Three terror suspects on control orders have unanimously won a major ruling over the use of secret evidence.A control order seems to be a kind of house arrest scheme: curfew, ankle bracelets with electronic surveillance transponders, and restrictions on association and travel. In the U.S., equivalent house arrest restrictions would pose major First Amendment problems, I would guess, so the government would have to prove to a very high standard that the restrictions were required. (On the one hand, the government would probably say, "They're prisoners so the government has more discretion." And the counterargument would be that they're only suspects, not convicts, so the reason for allowing all those First Amendment violations in prisons shouldn't apply.) But in the U.K., until this ruling, a terror suspect under a control order would not be allowed to know "any of the secret intelligence assessments that form the basis of the restrictions." Yikes: the government calls you a terror suspect, won't let you see the evidence they have for the charge, and puts you under house arrest anyway.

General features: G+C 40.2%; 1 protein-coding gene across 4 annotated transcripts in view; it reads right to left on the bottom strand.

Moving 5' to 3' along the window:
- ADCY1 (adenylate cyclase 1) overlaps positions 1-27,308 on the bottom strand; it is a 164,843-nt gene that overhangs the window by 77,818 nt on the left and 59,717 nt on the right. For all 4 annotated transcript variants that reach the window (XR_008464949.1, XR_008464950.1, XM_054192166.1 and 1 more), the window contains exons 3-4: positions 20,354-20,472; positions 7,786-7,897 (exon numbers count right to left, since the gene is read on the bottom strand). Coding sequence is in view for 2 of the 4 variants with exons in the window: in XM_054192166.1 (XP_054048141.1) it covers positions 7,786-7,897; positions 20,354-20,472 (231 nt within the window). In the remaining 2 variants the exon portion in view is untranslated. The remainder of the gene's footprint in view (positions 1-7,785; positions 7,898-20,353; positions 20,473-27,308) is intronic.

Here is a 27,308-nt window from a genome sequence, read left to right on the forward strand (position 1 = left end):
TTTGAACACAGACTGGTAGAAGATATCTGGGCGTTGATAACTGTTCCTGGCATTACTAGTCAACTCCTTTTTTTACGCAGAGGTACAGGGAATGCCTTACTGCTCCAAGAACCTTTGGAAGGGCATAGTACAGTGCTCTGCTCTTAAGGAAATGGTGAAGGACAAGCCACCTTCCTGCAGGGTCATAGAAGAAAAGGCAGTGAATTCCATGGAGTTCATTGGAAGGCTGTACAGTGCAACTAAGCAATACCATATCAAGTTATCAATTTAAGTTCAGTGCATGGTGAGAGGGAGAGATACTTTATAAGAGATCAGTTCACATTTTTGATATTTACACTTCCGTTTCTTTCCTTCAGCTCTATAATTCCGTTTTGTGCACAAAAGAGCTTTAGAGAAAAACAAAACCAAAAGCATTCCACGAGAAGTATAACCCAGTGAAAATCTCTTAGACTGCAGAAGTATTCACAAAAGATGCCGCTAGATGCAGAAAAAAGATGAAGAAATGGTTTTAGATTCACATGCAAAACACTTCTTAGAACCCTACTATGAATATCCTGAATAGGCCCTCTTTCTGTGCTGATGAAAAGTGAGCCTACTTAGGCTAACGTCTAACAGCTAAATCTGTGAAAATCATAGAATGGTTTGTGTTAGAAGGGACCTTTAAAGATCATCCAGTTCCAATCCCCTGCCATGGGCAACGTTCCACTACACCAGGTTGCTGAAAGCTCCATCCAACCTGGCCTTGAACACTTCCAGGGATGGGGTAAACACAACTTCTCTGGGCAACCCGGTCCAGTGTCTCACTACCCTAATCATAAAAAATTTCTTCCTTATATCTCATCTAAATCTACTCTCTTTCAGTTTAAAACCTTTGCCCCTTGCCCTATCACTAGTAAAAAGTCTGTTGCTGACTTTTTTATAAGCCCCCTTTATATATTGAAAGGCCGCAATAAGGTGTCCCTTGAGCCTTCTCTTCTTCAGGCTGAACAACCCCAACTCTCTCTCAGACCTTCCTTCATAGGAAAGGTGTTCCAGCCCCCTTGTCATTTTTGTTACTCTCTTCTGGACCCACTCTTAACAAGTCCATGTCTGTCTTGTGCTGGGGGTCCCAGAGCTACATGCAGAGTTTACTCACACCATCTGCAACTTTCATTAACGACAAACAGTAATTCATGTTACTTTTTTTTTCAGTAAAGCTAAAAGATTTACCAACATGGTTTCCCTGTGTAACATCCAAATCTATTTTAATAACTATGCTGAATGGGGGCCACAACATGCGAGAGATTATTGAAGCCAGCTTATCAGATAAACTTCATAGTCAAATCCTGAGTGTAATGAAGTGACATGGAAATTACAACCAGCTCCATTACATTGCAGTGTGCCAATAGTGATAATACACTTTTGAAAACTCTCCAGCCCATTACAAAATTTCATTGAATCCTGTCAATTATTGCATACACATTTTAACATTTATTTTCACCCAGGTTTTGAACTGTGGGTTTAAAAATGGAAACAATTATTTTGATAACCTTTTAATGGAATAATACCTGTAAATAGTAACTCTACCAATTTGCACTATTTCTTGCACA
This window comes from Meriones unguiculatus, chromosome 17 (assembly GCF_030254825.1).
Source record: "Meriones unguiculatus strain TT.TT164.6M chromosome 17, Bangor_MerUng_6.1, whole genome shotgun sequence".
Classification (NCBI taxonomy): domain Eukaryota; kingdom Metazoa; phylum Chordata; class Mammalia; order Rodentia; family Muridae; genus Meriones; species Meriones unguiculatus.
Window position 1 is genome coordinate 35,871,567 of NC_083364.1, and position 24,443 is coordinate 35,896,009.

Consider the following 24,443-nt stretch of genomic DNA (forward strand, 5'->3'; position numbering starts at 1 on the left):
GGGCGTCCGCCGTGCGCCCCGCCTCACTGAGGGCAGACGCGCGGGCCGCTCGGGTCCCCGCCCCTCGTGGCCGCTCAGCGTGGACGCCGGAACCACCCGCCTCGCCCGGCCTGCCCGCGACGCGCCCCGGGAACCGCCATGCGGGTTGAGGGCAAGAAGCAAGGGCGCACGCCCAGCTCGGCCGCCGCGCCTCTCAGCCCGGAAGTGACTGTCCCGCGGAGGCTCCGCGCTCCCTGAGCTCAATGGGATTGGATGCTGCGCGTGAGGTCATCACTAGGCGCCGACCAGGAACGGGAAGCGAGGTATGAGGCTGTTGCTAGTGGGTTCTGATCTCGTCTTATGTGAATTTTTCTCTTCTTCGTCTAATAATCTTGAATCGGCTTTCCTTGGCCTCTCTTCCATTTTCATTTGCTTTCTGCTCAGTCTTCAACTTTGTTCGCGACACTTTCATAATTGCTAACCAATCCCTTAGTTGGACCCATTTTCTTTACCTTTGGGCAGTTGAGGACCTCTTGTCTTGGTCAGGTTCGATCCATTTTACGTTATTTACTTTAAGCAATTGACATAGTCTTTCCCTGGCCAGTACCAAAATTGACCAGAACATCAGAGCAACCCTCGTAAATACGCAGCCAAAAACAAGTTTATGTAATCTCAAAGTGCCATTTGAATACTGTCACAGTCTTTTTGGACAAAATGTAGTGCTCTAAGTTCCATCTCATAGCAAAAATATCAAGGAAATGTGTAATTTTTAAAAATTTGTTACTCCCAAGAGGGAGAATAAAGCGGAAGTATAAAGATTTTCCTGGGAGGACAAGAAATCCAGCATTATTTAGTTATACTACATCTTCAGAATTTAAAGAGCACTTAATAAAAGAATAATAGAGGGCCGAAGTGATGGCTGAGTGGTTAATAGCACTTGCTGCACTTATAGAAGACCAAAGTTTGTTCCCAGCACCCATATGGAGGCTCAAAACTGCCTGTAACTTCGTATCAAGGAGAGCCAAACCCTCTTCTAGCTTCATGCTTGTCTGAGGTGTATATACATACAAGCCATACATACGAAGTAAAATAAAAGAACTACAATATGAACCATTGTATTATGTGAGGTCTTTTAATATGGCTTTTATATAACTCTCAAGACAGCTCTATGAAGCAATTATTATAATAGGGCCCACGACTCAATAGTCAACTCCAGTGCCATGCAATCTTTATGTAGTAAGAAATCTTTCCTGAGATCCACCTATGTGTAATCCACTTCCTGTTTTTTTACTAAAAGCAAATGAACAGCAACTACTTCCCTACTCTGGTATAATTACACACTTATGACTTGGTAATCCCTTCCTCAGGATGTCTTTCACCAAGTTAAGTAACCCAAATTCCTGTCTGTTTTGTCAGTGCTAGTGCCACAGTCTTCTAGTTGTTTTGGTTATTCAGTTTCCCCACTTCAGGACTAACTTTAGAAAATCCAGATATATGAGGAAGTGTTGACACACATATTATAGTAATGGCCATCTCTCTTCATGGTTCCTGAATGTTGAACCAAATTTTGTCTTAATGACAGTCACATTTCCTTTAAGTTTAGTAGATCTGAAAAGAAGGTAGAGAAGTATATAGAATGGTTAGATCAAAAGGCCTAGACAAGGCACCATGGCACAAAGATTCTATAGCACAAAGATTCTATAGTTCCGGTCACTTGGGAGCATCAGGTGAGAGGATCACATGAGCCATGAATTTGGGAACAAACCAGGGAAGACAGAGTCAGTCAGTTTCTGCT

Nine Law Lords allowed the men's appeals after they had argued they did not know what they were accused of.
Control orders haven't been abolished, however. Some 2 dozen men are still under control orders in the U.K., and the prosecutors appear to be waiting for them to take the initiative themselves to try to get released.